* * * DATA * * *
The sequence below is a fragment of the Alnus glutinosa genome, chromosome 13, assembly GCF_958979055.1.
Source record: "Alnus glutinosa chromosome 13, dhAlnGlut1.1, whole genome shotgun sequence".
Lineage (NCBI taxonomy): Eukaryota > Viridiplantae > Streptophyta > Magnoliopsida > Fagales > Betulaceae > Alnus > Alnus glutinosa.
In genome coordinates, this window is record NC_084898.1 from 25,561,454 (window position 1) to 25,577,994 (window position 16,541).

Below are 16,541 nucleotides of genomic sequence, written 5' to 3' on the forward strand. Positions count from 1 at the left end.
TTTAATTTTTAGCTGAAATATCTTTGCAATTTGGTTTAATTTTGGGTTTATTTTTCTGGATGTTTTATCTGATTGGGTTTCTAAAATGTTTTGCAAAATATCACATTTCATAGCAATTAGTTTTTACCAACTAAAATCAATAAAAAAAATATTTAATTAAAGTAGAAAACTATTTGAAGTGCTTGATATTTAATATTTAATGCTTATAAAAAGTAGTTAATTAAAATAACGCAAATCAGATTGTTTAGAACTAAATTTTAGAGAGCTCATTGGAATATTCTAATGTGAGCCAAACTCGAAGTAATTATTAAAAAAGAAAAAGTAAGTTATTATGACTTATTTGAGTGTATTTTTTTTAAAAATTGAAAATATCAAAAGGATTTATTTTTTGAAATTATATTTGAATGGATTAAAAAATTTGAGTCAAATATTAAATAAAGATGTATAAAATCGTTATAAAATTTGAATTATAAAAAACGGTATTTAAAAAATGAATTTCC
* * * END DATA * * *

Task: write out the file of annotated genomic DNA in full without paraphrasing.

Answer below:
The sequence below is a fragment of the Alnus glutinosa genome, chromosome 13, assembly GCF_958979055.1.
Source record: "Alnus glutinosa chromosome 13, dhAlnGlut1.1, whole genome shotgun sequence".
Lineage (NCBI taxonomy): Eukaryota > Viridiplantae > Streptophyta > Magnoliopsida > Fagales > Betulaceae > Alnus > Alnus glutinosa.
In genome coordinates, this window is record NC_084898.1 from 25,561,454 (window position 1) to 25,577,994 (window position 16,541).

Below are 16,541 nucleotides of genomic sequence, written 5' to 3' on the forward strand. Positions count from 1 at the left end.
TTTAATTTTTAGCTGAAATATCTTTGCAATTTGGTTTAATTTTGGGTTTATTTTTCTGGATGTTTTATCTGATTGGGTTTCTAAAATGTTTTGCAAAATATCACATTTCATAGCAATTAGTTTTTACCAACTAAAATCAATAAAAAAAATATTTAATTAAAGTAGAAAACTATTTGAAGTGCTTGATATTTAATATTTAATGCTTATAAAAAGTAGTTAATTAAAATAACGCAAATCAGATTGTTTAGAACTAAATTTTAGAGAGCTCATTGGAATATTCTAATGTGAGCCAAACTCGAAGTAATTATTAAAAAAGAAAAAGTAAGTTATTATGACTTATTTGAGTGTATTTTTTTTAAAAATTGAAAATATCAAAAGGATTTATTTTTTGAAATTATATTTGAATGGATTAAAAAATTTGAGTCAAATATTAAATAAAGATGTATAAAATCGTTATAAAATTTGAATTATAAAAAACGGTATTTAAAAAATGAATTTCC